How temperature-controlled operators can really see ‘20/20’ next year

While it may not be the first thing you think of when it comes to how working in low temperatures affects you, your eye health is one of the main areas you should make an effort to look after when working in cold chain environments.

We know that the overuse of computers and smartphones can cause significant strain to our eyes in daily lives, but adding frequent low temperatures to the mix can result in an array of problems including dryness, excess tearing, light sensitivity, redness and changes to your overall vision.

To maximise your health and maintain your vision as close to 20/20 in the upcoming year, we have compiled tips, nutritional advice and guidance on how those working in temperature-controlled environments can maximise their eye health next year.

Stay hydrated

Dry eye is one of the common problems associated with working in lower temperatures and one of the easiest ways to overcome this is to stay hydrated. Alongside drinking regular amounts of water, increasing your intake of omega-3s and using a humidifier in your home can be great ways to minimise dehydration as a whole.

Take regular breaks when using screens or computers

Using a computer too frequently can cause computer vision syndrome (CVS), where the eyes become tired, dry and even strained from the glare. While obviously this is a typically involuntary action, try to blink regularly during the day when working on a computer to avoid dry eyes.

Taking regular breaks is imperative when sitting in front of a screen, where the famous 20-20-20 rule can come in handy.  Every 20 minutes, take a 20-second break from your screen to look at something 20 feet away. This vital break will give your eyes a chance to rest and is an effective way to reduce eye strain.

Reduce smoking

Smoking exposes your eyes to high levels of oxidative stress and has been linked to the risk of cataracts, glaucoma, diabetes and dry eye syndrome. Quitting smoking at any stage of life can be beneficial, reducing the risk of developing eye threatening conditions.

Go on a 20-minute walk, four times a week

Exercising regularly is a recommended way to keep your eyes in check. Exercising will lower the pressure inside the eye (intraocular pressure), helping to protect retinal ganglion cells. It may help in glaucoma patients, but autoregulation, ie independent of exercise is the main control here for blood flow.

Try to sleep for 7-9 hours a night

For most people, sleeping is the one period during the day when their eyes are not required to focus. During sleep, the eyes are rehydrated with a supply of natural tears, a process which requires a minimum of five hours to replenish.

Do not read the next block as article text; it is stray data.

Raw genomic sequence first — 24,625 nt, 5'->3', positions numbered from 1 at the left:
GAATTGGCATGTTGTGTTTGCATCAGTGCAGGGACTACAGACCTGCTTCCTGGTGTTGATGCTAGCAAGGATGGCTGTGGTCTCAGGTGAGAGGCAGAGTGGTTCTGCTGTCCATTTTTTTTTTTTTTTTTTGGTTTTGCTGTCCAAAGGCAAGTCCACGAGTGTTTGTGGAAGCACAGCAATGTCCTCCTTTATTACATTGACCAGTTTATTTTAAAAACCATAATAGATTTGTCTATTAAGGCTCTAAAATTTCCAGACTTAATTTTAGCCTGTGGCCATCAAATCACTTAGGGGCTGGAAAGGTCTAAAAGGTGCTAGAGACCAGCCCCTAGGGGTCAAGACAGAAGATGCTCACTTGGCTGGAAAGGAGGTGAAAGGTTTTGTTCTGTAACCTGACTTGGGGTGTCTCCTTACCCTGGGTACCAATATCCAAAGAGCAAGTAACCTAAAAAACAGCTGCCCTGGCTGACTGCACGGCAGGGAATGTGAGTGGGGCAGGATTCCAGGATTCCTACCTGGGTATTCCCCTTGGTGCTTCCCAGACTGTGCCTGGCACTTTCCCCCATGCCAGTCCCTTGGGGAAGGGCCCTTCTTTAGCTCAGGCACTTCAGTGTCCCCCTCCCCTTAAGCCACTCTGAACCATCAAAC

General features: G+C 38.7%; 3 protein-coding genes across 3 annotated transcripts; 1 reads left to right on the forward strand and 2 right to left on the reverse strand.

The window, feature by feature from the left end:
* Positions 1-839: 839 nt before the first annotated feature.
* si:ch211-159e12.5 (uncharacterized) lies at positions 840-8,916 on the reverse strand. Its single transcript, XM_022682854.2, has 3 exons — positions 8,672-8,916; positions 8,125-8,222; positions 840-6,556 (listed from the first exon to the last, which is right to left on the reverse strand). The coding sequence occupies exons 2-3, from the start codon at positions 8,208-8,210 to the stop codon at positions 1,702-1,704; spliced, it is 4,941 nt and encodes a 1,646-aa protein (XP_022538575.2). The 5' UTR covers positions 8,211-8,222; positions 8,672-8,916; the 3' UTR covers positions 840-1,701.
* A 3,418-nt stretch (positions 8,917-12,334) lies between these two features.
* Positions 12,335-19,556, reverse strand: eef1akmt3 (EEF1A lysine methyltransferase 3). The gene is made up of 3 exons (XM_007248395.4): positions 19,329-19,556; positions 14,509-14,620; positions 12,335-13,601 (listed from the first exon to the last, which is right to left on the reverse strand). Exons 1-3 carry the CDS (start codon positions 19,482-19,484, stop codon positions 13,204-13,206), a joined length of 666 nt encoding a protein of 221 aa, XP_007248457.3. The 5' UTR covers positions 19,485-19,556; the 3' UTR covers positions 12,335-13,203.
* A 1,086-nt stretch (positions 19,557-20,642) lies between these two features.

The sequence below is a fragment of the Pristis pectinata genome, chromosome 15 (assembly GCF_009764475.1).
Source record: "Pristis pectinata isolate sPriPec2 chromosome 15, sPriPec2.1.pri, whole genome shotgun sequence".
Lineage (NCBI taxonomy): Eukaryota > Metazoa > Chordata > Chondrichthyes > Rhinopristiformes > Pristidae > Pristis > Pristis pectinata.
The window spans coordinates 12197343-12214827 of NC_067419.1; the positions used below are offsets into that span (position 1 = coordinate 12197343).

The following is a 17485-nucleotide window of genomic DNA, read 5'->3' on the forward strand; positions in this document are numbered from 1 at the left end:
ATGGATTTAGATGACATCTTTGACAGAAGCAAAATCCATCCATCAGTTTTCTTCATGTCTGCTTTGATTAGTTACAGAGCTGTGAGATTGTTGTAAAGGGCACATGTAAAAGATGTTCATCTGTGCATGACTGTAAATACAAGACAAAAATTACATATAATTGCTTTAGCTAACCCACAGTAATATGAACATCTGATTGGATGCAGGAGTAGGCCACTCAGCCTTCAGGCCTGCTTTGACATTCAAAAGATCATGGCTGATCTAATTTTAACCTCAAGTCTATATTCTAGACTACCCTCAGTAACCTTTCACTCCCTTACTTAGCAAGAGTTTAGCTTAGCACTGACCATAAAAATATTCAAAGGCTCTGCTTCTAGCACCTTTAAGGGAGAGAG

If sleeping is an issue, taking the above steps of exercising regularly are helpful tips to tackle this. Relaxing in bed without using a screen can also help, as well as hot baths, light yoga or reading a book. If your sleep issue persists, visit a doctor to assess if there are any underlying issues to your sleeping patterns.

Eat a balanced diet

To maintain healthy eyes, eating foods rich in vitamins c and e, omega-3 fatty acids, lutein and zinc are highly recommended. Kale, spinach, salmon, tuna, eggs, nuts, beans, oranges and oysters are some of the many foods crucial to this balanced diet.

Change your eye makeup regularly (if you wear it)

With the eye-watering prices of high-end makeup, it is not uncommon for consumers to continue using their eye makeup until it completely runs out. Liquid and cream eye makeups do, however, collect bacteria which can harbour in brushes, lids or the product itself. Eye makeup and mascara should be replaced every three months to minimise the risk of infections and products should never be shared with others.

Wear sunglasses with the correct protection

Although sunglasses make an excellent accessory in the summer, their importance for eye protection should not be underestimated. Fast fashion retailers do not always produce sunglasses with the correct materials to avoid harmful ultraviolet (UV) light. This makes it imperative for consumers to ensure they purchase glasses which cover both UVA and UVB protection.

Get your eyes checked regularly

Regular eye examinations are crucial to spotting sight loss or damage before it worsens. Optometrists can help detect conditions such as cataracts, glaucoma and age-related macular degeneration which can lead to sight loss, so visiting your optician is an important step in maintaining good eye health.

By Alastair Lockwood, eye health specialist and ophthalmologist at Feel Good Contacts.

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